Not just any Wall Street big shot, either. It’s Charles Scaramucci, finance committee co-chair for Romney’s 2012 campaign. Even if he’s exaggerating where Mitt is right now on making a decision, this means at the very least that members of his inner circle think he’s persuadable under the right circumstances. The dream is alive.
“I don’t think he’s 100 percent made the decision,” Mr. Scaramucci said in an interview with Fox Business. “But a couple of factors could happen: If Governor Jeb Bush drops out or declares that he’s not going to run, I think that puts Governor Romney in… position.”…
“I can tell you right now. The governor has a very strong following, including myself. And he’d be my number one draft pick,” Mr. Scaramucci said…
“I think he’s going to do it,” Mr. Scaramucci said. “I don’t think there’s any reason for him not to do it. His family is behind him.”
Hugh Hewitt and Robert O’Brien, two more Romney devotees of long standing, are also pushing him once more into the breach. One weird thing about the Romney rumors dating back months now is that they always seem to turn on whether Jeb Bush runs — but no one else. Aren’t there other centrist Mitt friends and allies whose presence in the race would convince him to pass? To take the most obvious example, Romney’s not going to jump in if Paul Ryan decides to give it a shot, right? He and Christie aren’t as buddy-buddy as he and Ryan but it would be weird to think of Romney jumping in against Christie too, especially since Christie’s decision to stay out in 2012 helped clear the path for Romney to the nomination. That is to say, the top priority for Mittworld seems less to be getting Romney elected president on the third try than making sure people disfavored by Mittworld — namely, right-wingers like Rand Paul and Ted Cruz — are blocked from the nomination. If no other centrist can or will answer the bell, then maybe Romney will. But if Christie’s willing to answer it and he’s competitive headed into the first primaries, why would Romneyites risk splitting centrists by pushing Mitt into the race too?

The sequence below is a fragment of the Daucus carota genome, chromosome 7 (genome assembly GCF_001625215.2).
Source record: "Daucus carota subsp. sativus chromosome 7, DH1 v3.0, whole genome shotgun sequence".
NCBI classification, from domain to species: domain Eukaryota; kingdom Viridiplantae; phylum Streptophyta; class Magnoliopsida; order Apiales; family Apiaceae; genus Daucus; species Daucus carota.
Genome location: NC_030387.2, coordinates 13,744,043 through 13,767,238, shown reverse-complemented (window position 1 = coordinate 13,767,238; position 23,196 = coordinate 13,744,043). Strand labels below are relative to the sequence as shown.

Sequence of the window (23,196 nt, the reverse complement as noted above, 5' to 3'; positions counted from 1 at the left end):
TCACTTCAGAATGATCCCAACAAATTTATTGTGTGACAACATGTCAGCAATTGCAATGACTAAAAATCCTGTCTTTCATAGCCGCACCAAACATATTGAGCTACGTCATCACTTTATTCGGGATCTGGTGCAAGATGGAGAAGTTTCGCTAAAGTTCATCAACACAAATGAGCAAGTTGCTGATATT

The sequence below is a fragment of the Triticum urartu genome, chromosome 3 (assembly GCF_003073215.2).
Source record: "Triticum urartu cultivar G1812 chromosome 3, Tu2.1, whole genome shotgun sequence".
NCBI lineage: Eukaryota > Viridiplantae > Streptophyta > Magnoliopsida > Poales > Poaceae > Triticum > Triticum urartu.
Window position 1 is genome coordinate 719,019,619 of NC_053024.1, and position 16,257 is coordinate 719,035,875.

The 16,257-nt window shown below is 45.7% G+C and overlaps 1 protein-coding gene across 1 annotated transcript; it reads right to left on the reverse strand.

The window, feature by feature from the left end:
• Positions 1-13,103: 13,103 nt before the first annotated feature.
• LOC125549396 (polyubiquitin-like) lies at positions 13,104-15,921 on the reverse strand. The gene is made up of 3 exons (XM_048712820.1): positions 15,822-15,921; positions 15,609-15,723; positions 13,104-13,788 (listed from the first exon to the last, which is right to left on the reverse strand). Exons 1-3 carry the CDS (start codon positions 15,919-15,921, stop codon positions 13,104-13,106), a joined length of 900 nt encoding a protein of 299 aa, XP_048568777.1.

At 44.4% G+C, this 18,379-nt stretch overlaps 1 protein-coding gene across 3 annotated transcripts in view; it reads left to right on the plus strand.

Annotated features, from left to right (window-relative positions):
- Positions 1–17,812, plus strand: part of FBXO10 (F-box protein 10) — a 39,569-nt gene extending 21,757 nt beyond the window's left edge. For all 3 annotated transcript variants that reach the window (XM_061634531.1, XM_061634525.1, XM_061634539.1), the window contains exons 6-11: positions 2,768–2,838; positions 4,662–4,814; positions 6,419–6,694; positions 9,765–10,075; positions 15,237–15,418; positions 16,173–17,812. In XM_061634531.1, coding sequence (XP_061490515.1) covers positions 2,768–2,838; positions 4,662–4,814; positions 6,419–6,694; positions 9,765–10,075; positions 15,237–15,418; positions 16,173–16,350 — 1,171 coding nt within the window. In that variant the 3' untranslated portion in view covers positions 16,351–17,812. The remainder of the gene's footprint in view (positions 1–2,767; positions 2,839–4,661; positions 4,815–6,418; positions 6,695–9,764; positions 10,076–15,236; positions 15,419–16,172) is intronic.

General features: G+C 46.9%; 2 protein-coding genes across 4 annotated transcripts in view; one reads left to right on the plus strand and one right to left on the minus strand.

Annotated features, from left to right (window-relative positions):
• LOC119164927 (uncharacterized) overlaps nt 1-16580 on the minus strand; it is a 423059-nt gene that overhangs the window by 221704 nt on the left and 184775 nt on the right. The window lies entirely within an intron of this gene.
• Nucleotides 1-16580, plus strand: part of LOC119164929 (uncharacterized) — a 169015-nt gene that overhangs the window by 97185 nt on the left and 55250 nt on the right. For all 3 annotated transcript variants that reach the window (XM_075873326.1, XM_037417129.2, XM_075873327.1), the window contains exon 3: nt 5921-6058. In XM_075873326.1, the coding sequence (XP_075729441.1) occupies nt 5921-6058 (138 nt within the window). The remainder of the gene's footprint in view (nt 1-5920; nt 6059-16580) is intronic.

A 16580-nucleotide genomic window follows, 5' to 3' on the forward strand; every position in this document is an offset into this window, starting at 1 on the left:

And by the same token, if Jeb Bush jumps in and polls weakly, raising alarms that Paul or Cruz might sideline the great centrist hope with early primary victories, would Romney feel obliged to jump in and bigfoot Jeb? That would be so odd. And, from a blog-content standpoint, so deliciously awesome.
Speaking of which, some more delicious blog awesomeness from Henry Olsen on 2016. There may be only one man who can stop the Ted Cruz express. Can you guess who it is?
Cruz’s chance rests on mobilizing tea-party grassroots conservatives behind his cause and quickly emerging as the sole conservative choice to take on a more moderate Republican. But polls have consistently shown that tea-party supporters have significant overlap with politically active Evangelical Christians. In most Senate primaries with tea-party challengers, Evangelicals and anti-government conservatives have tended to unite behind one person. Huckabee’s entrance into the race would give the Evangelicals a choice: Do they prefer an overtly religious man with less credibility on spending reduction or a conservative anti-spender who is also an Evangelical?
The primary track record since Pat Robertson’s 1988 campaign suggests many would prefer the more religiously themed man. Evangelicals have consistently given religious conservatives strong support even when they are Catholic (Pat Buchanan in 1996, Rick Santorum in 2012). Even in 2000, when Evangelical Texas governor George W. Bush had secured most mainstream religious conservative support, fringe religious conservatives Gary Bauer and Alan Keyes still received nearly a quarter of the vote in the pivotal Iowa caucus. It would be hard to imagine that Huckabee could not do as well as Bauer and Keyes, and if he did, there wouldn’t be enough hard-core conservatives left for Cruz to corral.
Huckabee could cannibalize Cruz’s conservative support in Iowa by cannibalizing his evangelical support, I guess. My hunch is that Cruzmania would hurt Huck more than Huck would hurt Cruzmania, but either way they’re going to split some votes. How ironic would it be if Huck, an old adversary of Romney’s, and Cruz, a new adversary of the interests Romney represents, both weakened each other to the point where Rand Paul was a surprise winner in Iowa — which would in turn panic establishmentarians so much that they might demand Romney jump in and save them? Double blog-content awesomeness.
And since we’re on the subject of 2016 today, keep an eye on Bobby Jindal, who told reporters that he is indeed thinking of running next year. He’s not going to beat Cruz, Paul, or Huckabee in Iowa and he’s not going to beat Paul, Christie, or Scott Walker in New Hampshire, but if things break just right and the winners of those two contests are both unpalatable to conservatives for different reasons (e.g., Huck and Paul), Jindal might be well positioned as the smart-and-solid alternative for the rest of the base to rally behind in South Carolina.